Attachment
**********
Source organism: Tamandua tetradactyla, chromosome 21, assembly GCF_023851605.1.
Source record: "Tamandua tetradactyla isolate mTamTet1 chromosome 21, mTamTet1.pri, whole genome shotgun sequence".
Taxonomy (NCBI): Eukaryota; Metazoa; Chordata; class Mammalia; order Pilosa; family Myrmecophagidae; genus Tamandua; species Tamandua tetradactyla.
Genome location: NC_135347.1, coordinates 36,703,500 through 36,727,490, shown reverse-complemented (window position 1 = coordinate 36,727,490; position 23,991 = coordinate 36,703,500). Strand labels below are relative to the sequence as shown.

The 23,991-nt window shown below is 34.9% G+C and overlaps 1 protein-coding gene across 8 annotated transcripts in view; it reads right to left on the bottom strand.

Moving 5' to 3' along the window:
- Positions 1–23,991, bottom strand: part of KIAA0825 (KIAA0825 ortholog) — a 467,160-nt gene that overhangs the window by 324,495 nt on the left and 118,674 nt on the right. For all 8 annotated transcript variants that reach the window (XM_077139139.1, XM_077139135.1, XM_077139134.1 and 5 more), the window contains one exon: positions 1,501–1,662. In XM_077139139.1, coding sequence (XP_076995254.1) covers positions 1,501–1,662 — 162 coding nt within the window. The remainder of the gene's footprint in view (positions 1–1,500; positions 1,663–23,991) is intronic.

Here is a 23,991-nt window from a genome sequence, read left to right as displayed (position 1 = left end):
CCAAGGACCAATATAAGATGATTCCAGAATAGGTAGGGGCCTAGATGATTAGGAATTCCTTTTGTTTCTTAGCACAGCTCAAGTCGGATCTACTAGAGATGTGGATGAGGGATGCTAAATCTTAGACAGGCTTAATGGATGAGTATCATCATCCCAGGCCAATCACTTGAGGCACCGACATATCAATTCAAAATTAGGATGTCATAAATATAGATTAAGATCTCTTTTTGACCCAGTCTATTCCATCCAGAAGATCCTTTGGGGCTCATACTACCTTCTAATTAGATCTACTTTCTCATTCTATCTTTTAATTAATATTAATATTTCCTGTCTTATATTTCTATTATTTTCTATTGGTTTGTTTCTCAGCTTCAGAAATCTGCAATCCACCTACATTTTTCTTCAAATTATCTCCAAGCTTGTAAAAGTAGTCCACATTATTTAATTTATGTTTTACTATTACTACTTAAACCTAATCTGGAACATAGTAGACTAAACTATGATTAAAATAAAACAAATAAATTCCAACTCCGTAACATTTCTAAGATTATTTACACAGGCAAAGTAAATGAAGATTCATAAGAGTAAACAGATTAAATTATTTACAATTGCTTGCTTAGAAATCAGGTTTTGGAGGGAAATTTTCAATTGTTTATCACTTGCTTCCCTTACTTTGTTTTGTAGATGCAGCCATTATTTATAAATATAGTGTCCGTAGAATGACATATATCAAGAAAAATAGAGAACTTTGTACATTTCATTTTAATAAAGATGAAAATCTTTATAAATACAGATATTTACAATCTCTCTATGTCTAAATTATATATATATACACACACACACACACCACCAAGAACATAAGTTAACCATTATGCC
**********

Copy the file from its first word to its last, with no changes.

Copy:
Source organism: Tamandua tetradactyla, chromosome 21, assembly GCF_023851605.1.
Source record: "Tamandua tetradactyla isolate mTamTet1 chromosome 21, mTamTet1.pri, whole genome shotgun sequence".
Taxonomy (NCBI): Eukaryota; Metazoa; Chordata; class Mammalia; order Pilosa; family Myrmecophagidae; genus Tamandua; species Tamandua tetradactyla.
Genome location: NC_135347.1, coordinates 36,703,500 through 36,727,490, shown reverse-complemented (window position 1 = coordinate 36,727,490; position 23,991 = coordinate 36,703,500). Strand labels below are relative to the sequence as shown.

The 23,991-nt window shown below is 34.9% G+C and overlaps 1 protein-coding gene across 8 annotated transcripts in view; it reads right to left on the bottom strand.

Moving 5' to 3' along the window:
- Positions 1–23,991, bottom strand: part of KIAA0825 (KIAA0825 ortholog) — a 467,160-nt gene that overhangs the window by 324,495 nt on the left and 118,674 nt on the right. For all 8 annotated transcript variants that reach the window (XM_077139139.1, XM_077139135.1, XM_077139134.1 and 5 more), the window contains one exon: positions 1,501–1,662. In XM_077139139.1, coding sequence (XP_076995254.1) covers positions 1,501–1,662 — 162 coding nt within the window. The remainder of the gene's footprint in view (positions 1–1,500; positions 1,663–23,991) is intronic.

Here is a 23,991-nt window from a genome sequence, read left to right as displayed (position 1 = left end):
CCAAGGACCAATATAAGATGATTCCAGAATAGGTAGGGGCCTAGATGATTAGGAATTCCTTTTGTTTCTTAGCACAGCTCAAGTCGGATCTACTAGAGATGTGGATGAGGGATGCTAAATCTTAGACAGGCTTAATGGATGAGTATCATCATCCCAGGCCAATCACTTGAGGCACCGACATATCAATTCAAAATTAGGATGTCATAAATATAGATTAAGATCTCTTTTTGACCCAGTCTATTCCATCCAGAAGATCCTTTGGGGCTCATACTACCTTCTAATTAGATCTACTTTCTCATTCTATCTTTTAATTAATATTAATATTTCCTGTCTTATATTTCTATTATTTTCTATTGGTTTGTTTCTCAGCTTCAGAAATCTGCAATCCACCTACATTTTTCTTCAAATTATCTCCAAGCTTGTAAAAGTAGTCCACATTATTTAATTTATGTTTTACTATTACTACTTAAACCTAATCTGGAACATAGTAGACTAAACTATGATTAAAATAAAACAAATAAATTCCAACTCCGTAACATTTCTAAGATTATTTACACAGGCAAAGTAAATGAAGATTCATAAGAGTAAACAGATTAAATTATTTACAATTGCTTGCTTAGAAATCAGGTTTTGGAGGGAAATTTTCAATTGTTTATCACTTGCTTCCCTTACTTTGTTTTGTAGATGCAGCCATTATTTATAAATATAGTGTCCGTAGAATGACATATATCAAGAAAAATAGAGAACTTTGTACATTTCATTTTAATAAAGATGAAAATCTTTATAAATACAGATATTTACAATCTCTCTATGTCTAAATTATATATATATACACACACACACACACCACCAAGAACATAAGTTAACCATTATGCC